Raspberry Pi Used To Automate A Dimmable Light Bulb


[Stephen] took the safe route when getting his Raspberry Pi to dim an AC light bulb. He didn’t roll his own outlet box with a mains-rated relay inside, going with a mechanical connection instead of electrical. By attaching a servo motor to the dimmer knob the RPi can adjust the light level without risk of electric shock.

He is using the ServoBlaster package to drive the servo motor with the Raspberry Pi GPIO pins. That’s all fine and good by itself, but he went the extra mile and designed a few different levels of functionality around the pairing. The motivation behind the hack was to build a sunrise clock that had a lot of power when it comes to luminosity. But he also plied the RPi’s networking features to serve up a web-based control. It has a slider to set the light level, as well as breath (like a slow fade) and flash features.

The servo is a bit noisy when moving quickly, but the sunrise alarm takes 30 minutes so the gears don’t really make any noise at all. Check it out in the clip after the break.

8 thoughts on “Raspberry Pi Used To Automate A Dimmable Light Bulb

  1. This is a cool project. I like the software options.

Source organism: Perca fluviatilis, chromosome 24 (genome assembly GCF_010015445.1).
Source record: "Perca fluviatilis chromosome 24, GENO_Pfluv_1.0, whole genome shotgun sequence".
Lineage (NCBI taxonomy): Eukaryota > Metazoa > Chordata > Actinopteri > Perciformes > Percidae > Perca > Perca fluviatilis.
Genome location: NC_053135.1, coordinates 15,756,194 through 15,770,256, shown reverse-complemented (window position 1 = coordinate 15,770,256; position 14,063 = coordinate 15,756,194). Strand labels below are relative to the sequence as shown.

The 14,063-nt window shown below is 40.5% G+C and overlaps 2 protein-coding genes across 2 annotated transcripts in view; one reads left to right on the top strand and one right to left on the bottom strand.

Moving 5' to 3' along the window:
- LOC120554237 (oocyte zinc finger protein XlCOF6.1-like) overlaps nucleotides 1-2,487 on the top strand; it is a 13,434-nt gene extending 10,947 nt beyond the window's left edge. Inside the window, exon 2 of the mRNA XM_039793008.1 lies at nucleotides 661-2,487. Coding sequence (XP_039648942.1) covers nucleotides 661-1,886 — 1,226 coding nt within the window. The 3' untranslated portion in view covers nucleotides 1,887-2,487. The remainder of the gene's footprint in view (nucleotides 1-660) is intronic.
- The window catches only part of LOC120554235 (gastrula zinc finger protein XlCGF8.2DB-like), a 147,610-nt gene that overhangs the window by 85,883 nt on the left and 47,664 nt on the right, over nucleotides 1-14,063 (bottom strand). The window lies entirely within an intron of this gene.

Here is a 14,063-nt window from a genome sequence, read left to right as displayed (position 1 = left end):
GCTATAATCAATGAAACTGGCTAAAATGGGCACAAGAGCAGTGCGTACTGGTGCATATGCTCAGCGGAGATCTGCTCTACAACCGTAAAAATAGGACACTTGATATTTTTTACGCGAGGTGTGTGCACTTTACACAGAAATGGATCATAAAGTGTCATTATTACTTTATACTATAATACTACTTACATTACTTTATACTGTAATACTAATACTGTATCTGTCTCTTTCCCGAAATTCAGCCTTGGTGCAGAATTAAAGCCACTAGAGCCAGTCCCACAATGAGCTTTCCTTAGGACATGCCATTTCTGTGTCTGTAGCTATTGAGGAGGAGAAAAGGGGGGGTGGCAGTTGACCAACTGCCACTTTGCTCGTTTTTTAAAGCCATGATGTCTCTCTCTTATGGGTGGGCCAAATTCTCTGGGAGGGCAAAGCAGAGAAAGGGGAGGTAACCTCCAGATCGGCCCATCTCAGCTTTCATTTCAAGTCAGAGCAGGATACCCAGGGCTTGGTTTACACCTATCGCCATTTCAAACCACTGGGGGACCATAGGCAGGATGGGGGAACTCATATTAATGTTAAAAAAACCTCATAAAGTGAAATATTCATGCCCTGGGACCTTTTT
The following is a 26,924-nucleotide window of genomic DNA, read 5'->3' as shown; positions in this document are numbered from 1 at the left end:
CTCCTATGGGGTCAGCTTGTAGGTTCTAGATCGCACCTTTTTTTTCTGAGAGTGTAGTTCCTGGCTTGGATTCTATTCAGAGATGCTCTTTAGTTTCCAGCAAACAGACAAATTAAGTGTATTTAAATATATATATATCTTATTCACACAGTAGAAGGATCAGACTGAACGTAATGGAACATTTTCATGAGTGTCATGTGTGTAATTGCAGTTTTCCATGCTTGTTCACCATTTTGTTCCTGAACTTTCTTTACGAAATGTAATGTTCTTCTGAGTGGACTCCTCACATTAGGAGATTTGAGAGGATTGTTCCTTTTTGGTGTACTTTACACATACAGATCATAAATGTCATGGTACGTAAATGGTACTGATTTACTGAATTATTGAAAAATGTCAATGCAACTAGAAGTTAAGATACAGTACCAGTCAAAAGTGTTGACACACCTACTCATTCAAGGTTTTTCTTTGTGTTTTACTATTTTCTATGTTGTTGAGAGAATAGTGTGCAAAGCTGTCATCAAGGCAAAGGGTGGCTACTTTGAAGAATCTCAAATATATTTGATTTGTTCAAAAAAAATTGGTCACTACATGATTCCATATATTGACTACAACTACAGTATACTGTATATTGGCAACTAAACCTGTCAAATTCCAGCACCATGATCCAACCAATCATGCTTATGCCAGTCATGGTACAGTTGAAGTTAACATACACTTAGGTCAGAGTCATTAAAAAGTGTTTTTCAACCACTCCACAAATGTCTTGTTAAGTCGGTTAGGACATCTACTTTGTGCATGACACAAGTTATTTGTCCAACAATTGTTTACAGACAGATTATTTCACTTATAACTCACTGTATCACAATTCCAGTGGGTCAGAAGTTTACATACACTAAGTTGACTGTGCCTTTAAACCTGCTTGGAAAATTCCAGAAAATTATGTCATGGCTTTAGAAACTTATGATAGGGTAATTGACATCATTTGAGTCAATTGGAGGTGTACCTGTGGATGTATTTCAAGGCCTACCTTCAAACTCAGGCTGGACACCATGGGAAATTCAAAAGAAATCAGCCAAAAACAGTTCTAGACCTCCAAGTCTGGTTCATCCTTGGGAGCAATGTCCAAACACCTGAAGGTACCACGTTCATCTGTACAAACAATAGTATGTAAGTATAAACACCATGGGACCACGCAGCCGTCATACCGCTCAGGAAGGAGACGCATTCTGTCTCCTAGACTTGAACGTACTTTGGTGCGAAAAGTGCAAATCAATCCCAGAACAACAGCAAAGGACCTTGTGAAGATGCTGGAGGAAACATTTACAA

The hardware is a cool hack- especially if you had those parts lying around. Another alternative to this approach if you were going to make it from scratch is to use a uC and a triac. Requires a board but can be built for a tenth the price.

    Using a relay would just be silly- expensive, failure prone, noisy, can’t dim, etc.

  2. X10’s are worthless noise plagued random event generators. A light or led and a photo resistor is the way to connect to the dimmer. High isolation and nothing on the outside covering the knob. Put photo res across the pot in the dimmer. Light it up to light up, that simple. I made a clock motor to pot auto sunrise thing forty years ago for a factory job. Haven’t needed it in a long time. Post noon rise.

  3. Thanks for posting this Mike! :)

    And thanks for the feedback so far commenters!

    @Sobachatina: That’s exactly it – I had most of the parts laying around and my raspberrypi already runs 24/7 so I don’t have to worry about the cost of running another device or dedicating another piece of equipment to the task. The only bits I had to buy was the PVC Junction box, the dimmer switch and a wired lamp holder; all of which came in at around $15.

    @echodelta I like your idea and it sounds like it would probably be more responsive and likely hold up better over time. But playing around with something that handles that kind of power would worry me a bit. I could always get a someone more technical to do it for me though, as long as they were able to guarantee the safety of it.

  4. I dunknow. I built mines with a 10ohm meter logging the thhrough put and it gets cconnected at about 1.5 ghz. that is enough to do what I like, if you know what I mean. I wish it was more around because with the time i have now i am able to do many more and have a good time.

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